Look out for your eyes, and look great doing it. We’re not talking about rocking a cool pair of shades, though that’s a smart move for year-round eye protection. Smart steps that protect your eyes from leading causes of vision loss — a risk for 61 million Americans — also can keep you all-around healthy.
Who should be paying attention? You. Half of the folks at risk for eye trouble haven’t seen an eye doc lately, and many others do things that put their vision at risk every day! So here’s the latest on guarding against top vision troubles and how looking out for your eyes can help you look and feel great, too.
No. 1. Contact lens wearers: Clean up your act. If you’re among the 38 million Americans who wear contact lenses, poor cleaning, wearing them too long or in the wrong places (we mean locales, not somewhere other than the eyes) boost your risk for keratitis, an infection of the cornea caused by bacteria, viruses, fungi or, that’s right, an amoeba. Keratitis can cause inflammation, corneal ulcers and vision loss. It sends nearly a million Americans to the doctor or ER annually, according to a new report from the Centers for Disease Control and Prevention.
Focus on better eye health: Don’t wear your lenses when you shower, swim, go in a hot tub or sleep (unless your doc prescribes overnight wear). Wash your hands before handling your lenses. Always use fresh lens solution, never water, for cleaning and storage. Don’t top off the solution in your lens case; replace it with fresh stuff. And use fresh solution, not water, to clean your case. Dry it with a clean tissue, and store upside down with the caps off. Replace lenses as recommended; replace your storage case every three months.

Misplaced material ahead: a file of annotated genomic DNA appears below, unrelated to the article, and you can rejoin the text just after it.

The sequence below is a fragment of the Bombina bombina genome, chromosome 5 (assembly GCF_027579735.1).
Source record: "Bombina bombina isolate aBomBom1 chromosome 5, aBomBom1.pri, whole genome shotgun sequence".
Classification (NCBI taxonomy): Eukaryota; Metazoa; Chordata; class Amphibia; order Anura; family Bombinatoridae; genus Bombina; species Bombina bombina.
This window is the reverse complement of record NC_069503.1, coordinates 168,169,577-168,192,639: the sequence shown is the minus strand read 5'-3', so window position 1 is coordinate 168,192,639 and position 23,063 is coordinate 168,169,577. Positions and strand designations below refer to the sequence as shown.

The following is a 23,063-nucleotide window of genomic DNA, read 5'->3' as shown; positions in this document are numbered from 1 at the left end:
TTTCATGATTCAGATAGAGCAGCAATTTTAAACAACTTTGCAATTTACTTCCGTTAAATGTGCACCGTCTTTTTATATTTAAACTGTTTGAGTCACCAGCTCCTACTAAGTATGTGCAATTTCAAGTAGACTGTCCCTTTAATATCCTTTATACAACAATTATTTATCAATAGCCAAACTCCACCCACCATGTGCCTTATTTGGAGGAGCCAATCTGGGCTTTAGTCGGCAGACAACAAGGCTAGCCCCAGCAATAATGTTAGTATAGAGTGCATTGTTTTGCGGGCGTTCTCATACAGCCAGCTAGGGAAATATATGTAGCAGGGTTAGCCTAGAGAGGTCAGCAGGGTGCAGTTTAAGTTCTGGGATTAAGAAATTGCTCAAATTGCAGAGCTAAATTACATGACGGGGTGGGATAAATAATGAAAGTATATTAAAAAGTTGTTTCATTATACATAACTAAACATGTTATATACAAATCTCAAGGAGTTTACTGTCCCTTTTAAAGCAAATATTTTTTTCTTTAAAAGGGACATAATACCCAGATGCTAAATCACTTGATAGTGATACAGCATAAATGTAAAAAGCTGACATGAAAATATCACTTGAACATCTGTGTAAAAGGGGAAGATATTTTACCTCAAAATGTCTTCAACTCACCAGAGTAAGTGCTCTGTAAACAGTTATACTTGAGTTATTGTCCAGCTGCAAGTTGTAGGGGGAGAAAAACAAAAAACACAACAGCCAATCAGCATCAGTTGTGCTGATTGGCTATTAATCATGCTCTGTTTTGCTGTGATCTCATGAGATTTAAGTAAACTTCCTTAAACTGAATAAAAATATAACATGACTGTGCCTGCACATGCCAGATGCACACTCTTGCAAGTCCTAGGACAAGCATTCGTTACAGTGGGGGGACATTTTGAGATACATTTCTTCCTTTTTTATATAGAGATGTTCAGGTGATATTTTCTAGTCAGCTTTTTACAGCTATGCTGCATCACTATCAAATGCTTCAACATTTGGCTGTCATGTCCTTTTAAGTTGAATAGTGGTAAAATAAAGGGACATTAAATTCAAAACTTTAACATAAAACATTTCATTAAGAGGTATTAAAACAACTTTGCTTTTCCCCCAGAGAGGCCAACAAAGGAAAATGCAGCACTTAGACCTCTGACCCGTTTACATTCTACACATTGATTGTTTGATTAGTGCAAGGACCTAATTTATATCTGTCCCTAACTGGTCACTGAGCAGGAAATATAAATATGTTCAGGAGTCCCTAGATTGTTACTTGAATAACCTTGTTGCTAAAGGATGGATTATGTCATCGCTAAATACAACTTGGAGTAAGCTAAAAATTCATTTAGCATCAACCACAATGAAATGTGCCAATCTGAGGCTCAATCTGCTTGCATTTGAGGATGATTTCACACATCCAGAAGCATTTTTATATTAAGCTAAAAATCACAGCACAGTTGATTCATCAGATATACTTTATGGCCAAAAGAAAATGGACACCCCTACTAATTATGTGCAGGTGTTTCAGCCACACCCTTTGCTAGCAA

No. 2: Everybody: Eat for healthy eyes. Pile your plate with fruits and veggies. It can lower your risk for major vision-robbers like cataracts and age-related macular degeneration. AMD, an eye problem for two million Americans, damages central vision and can make it difficult to do everyday tasks.
Change how you see veggies: Make sure your food choices include plenty of green leafy veggies like spinach — a top source of eye-loving lutein and zeaxanthin, also found in almonds and mandarin oranges. Your body stores lutein and zeaxanthin in high concentrations in the lens of your eyes. There, these compounds work like natural sunglasses to deflect the sun’s harmful ultraviolet rays. Bonus effect? A produce-packed diet also helps you stay slim, boosts your mood and protects against everything from heart disease and diabetes to some cancers.
No. 3. Again, everybody! Add a vision-protecting supplement. Cut your risk for vision loss and advanced forms of AMD with a multivitamin or supplement.
Boost your eye-lovin’ nutrition: Take 900 mg of DHA daily and make sure your multivitamin or supplement contains 500 mg of vitamin C, 400 IU of vitamin E, 15 mg of beta-carotene, 80 mg of zinc and 2 mg copper. This formula helps people at high risk for advanced AMD slash their risk for this eye problem by 25 percent over six years.
No. 4: Put out the fire: Kick those butts. Smoking doubles your risk for cataracts and diabetic vision problems and triples your odds for AMD.
Don’t let smoke get in your eyes: Log onto sharecare.com for help quitting. As for the all-around better health benefits, you know the litany, but remember that you’ll have a better chance of enjoying intimacy.
No. 5: What’s up, Doc? See an ophthalmologist. Regular eye exams — including eye dilation so the doc can get a good look at the interior of your peepers — are the best way to spot vision problems early.
Doctor my eyes (with apologies to Jackson Browne): New research shows that many people at high risk for eyesight-dimming problems (like people with diabetes) aren’t getting the exams they need. So make an appointment today. You’ll feel confident knowing that your eyesight’s safe — a feeling that looks good, too.
Mehmet Oz, M.D. is host of “The Dr. Oz Show,” and Mike Roizen, M.D. is Chief Wellness Officer and Chair of Wellness Institute at Cleveland Clinic. To live your healthiest, tune into “The Dr. Oz Show” or visit www.sharecare.com.